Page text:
Randy Truby, California-based desalination consultant and comptroller for the International Desalination Association, told RBTUS in an interview that he believes states experiencing long-term drought conditions, such as California, may need to consider new investments in desalination plants in order to provide insurance against long term drought and to become “drought-proof.”


For example: “In Australia, the long drought there spawned construction of a number of desalination plants, some of which had to be mothballed when normal rainfalls returned. However, there has been a recent reduction in rainfall, so some desalination plants that had been mothballed have been reactivated. The long term solution is to build a sufficient number of desalination plants so that sea water treatment can be held in reserve for periods of low rainfall, and deactivated or mothballed when normal rainfall returns.”


Truby noted applications for agriculture that might be relevant to California: “The use of desalination technology has been used in several countries to support agriculture, including in the Canary Islands and Israel. The precedent has been established in case water is needed for agricultural producers in California.”


Truby notes that waste water treatment can be a major generator of new water supply: “Conservation, waste water treatment and treatment of brackish water are all means to improve the supply of water for drinking. About 85% of waste water, such as sewage water, can be transformed into potable water. However in the United States, there are concerns about putting treated sewer water back into the water supply. So treated sewer water is pumped back into the ground and ultimately resuscitated as drinking water and for other uses via underground aquifers.”


He adds that “Governor Brown’s water conservation initiative helps reduce water usage and especially water waste. However, some California locations are beginning to plan for long term shortages by investing in desalination of brackish water, waste water and in some cases sea water. The desalination process for sea water is the same process that is used in the treatment of waste water and brackish water. It uses a reverse osmosis system whereby water is filtered through membranes. This filtration process uses pumps that require energy that increases the expense of the desalination process. However, if you do not have water, or are experiencing chronic droughts, then the expense justifies the investment.”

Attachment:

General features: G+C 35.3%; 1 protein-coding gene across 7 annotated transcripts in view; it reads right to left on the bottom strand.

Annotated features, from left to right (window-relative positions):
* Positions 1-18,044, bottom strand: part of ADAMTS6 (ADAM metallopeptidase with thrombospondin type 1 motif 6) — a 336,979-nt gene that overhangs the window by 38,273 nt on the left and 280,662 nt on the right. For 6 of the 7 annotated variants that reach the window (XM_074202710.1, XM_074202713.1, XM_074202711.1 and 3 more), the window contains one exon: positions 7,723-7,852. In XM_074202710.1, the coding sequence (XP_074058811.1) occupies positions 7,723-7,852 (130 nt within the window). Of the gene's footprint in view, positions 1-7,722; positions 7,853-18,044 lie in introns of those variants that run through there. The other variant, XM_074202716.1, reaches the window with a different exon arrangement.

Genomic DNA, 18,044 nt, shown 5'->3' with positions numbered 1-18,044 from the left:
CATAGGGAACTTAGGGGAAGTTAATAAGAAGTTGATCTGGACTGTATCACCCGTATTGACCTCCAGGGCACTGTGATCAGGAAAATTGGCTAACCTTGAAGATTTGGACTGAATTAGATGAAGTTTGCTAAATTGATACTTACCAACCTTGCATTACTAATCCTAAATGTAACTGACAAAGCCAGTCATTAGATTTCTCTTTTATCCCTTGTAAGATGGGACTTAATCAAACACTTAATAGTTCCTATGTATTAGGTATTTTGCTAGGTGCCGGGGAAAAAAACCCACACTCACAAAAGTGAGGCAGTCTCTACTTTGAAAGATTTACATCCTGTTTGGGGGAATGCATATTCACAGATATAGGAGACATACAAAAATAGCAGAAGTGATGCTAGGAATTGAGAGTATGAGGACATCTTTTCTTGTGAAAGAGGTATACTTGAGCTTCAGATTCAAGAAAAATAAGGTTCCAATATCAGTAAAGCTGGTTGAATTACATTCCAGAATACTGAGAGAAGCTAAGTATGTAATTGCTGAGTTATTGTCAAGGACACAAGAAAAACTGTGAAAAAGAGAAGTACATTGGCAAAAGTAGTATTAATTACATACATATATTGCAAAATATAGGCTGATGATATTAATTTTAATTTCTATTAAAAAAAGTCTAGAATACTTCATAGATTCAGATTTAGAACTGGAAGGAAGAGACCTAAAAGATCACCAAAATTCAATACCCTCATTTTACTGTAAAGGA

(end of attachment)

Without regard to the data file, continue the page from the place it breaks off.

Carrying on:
Truby says there may be ways to link desalination to renewable energy development: “There have been several projects that use renewable energy to support desalination: (1) In Perth, Australia, they built a wind farm that generated power into the grid that provided the additional energy needed to support the desalination plant.  (2) In Saudi Arabia, a new photovoltaic (PV) solar plant will be linked to a desalination plant (that will transform salt water into drinking water). This desalination plant is in the planning stage and designed to generate many millions of gallons per day. It directly links renewable energy to desalination. There is a sizable capital cost for the PV capability, but a lower operational cost for the desalination plant.”


He notes that “a new technology employs a process called forward osmosis. It uses a batching process rather than the continuous process used in the reverse osmosis system. The continuous process is likely to support a more massive filtration of sea water than a batching process. But the new technology is still in the development stage.”


A major stumbling block for new desalination installations is time delays due to permitting: “Another problem for the deployment of all desalination technologies is that from the time contracts are let, construction requires 2 to 3 years. This does not account for permitting time which in the case of the Carlsbad facility in San Diego County, took 9 years due to California coastal commission reviews and legal challenges in the courts.”


The result is: “The Carlsbad desalination plant will soon be operational and will generate 85 million gallons of water per day. San Diego County is planning on sourcing 5%-10% of its water needs from sea water.


He says desalination technology generates water from waste water in 40% of  current applications and from sea water in 60% of applications.




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